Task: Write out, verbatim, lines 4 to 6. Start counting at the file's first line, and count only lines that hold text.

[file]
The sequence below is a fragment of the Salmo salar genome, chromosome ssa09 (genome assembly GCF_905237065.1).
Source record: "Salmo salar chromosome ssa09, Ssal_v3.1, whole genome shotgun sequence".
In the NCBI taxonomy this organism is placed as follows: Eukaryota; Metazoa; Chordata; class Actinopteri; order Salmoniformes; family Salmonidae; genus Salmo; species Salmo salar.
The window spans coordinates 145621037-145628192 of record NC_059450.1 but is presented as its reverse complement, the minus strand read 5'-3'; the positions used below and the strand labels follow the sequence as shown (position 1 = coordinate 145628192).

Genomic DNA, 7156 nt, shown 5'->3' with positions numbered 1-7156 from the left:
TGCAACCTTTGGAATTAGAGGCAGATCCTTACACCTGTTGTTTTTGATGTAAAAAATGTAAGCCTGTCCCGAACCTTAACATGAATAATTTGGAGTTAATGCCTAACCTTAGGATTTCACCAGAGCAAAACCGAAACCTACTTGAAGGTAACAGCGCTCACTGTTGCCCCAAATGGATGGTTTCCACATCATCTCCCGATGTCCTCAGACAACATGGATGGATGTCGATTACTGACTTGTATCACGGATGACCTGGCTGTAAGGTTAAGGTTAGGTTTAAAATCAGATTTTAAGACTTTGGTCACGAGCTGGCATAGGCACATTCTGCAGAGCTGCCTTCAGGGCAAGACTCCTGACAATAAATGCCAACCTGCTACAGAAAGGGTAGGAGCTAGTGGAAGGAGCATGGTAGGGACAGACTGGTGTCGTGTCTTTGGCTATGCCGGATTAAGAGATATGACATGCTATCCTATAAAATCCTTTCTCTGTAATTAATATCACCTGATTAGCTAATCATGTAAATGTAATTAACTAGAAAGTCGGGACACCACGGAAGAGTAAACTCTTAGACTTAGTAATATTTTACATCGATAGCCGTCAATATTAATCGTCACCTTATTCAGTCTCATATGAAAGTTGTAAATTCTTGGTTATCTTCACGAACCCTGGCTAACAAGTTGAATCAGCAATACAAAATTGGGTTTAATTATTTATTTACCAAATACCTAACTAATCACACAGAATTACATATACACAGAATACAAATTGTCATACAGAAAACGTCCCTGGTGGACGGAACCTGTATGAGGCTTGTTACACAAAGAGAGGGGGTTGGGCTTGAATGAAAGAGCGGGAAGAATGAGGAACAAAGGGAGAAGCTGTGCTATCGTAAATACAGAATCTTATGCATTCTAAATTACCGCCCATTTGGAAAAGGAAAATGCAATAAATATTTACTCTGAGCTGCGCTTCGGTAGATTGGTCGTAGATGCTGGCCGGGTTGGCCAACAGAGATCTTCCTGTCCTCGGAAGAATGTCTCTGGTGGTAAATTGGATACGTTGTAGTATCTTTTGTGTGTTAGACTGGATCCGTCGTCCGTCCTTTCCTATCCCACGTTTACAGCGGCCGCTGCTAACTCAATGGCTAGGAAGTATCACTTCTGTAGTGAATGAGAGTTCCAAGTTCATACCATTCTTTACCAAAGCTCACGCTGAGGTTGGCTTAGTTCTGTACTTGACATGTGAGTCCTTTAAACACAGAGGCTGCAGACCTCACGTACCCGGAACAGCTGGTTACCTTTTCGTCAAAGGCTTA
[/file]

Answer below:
The window spans coordinates 145621037-145628192 of record NC_059450.1 but is presented as its reverse complement, the minus strand read 5'-3'; the positions used below and the strand labels follow the sequence as shown (position 1 = coordinate 145628192).

Genomic DNA, 7156 nt, shown 5'->3' with positions numbered 1-7156 from the left:
TGCAACCTTTGGAATTAGAGGCAGATCCTTACACCTGTTGTTTTTGATGTAAAAAATGTAAGCCTGTCCCGAACCTTAACATGAATAATTTGGAGTTAATGCCTAACCTTAGGATTTCACCAGAGCAAAACCGAAACCTACTTGAAGGTAACAGCGCTCACTGTTGCCCCAAATGGATGGTTTCCACATCATCTCCCGATGTCCTCAGACAACATGGATGGATGTCGATTACTGACTTGTATCACGGATGACCTGGCTGTAAGGTTAAGGTTAGGTTTAAAATCAGATTTTAAGACTTTGGTCACGAGCTGGCATAGGCACATTCTGCAGAGCTGCCTTCAGGGCAAGACTCCTGACAATAAATGCCAACCTGCTACAGAAAGGGTAGGAGCTAGTGGAAGGAGCATGGTAGGGACAGACTGGTGTCGTGTCTTTGGCTATGCCGGATTAAGAGATATGACATGCTATCCTATAAAATCCTTTCTCTGTAATTAATATCACCTGATTAGCTAATCATGTAAATGTAATTAACTAGAAAGTCGGGACACCACGGAAGAGTAAACTCTTAGACTTAGTAATATTTTACATCGATAGCCGTCAATATTAATCGTCACCTTATTCAGTCTCATATGAAAGTTGTAAATTCTTGGTTATCTTCACGAACCCTGGCTAACAAGTTGAATCAGCAATACAAAATTGGGTTTAATTATTTATTTACCAAATACCTAACTAATCACACAGAATTACATATACACAGAATACAAATTGTCATACAGAAAACGTCCCTGGTGGACGGAACCTGTATGAGGCTTGTTACACAAAGAGAGGGGGTTGGGCTTGAATGAAAGAGCGGGAAGAATGAGGAACAAAGGGAGAAGCTGTGCTATCGTAAATACAGAATCTTATGCATTCTAAATTACCGCCCATTTGGAAAAGGAAAATGCAATAAATATTTACTCTGAGCTGCGCTTCGGTAGATTGGTCGTAGATGCTGGCCGGGTTGGCCAACAGAGATCTTCCTGTCCTCGGAAGAATGTCTCTGGTGGTAAATTGGATACGTTGTAGTATCTTTTGTGTGTTAGACTGGATCCGTCGTCCGTCCTTTCCTATCCCACGTTTACAGCGGCCGCTGCTAACTCAATGGCTAGGAAGTATCACTTCTGTAGTGAATGAGAGTTCCAAGTTCATACCATTCTTTACCAAAGCTCACGCTGAGGTTGGCTTAGTTCTGTACTTGACATGTGAGTCCTTTAAACACAGAGGCTGCAGACCTCACGTACCCGGAACAGCTGGTTACCTTTTCGTCAAAGGCTTA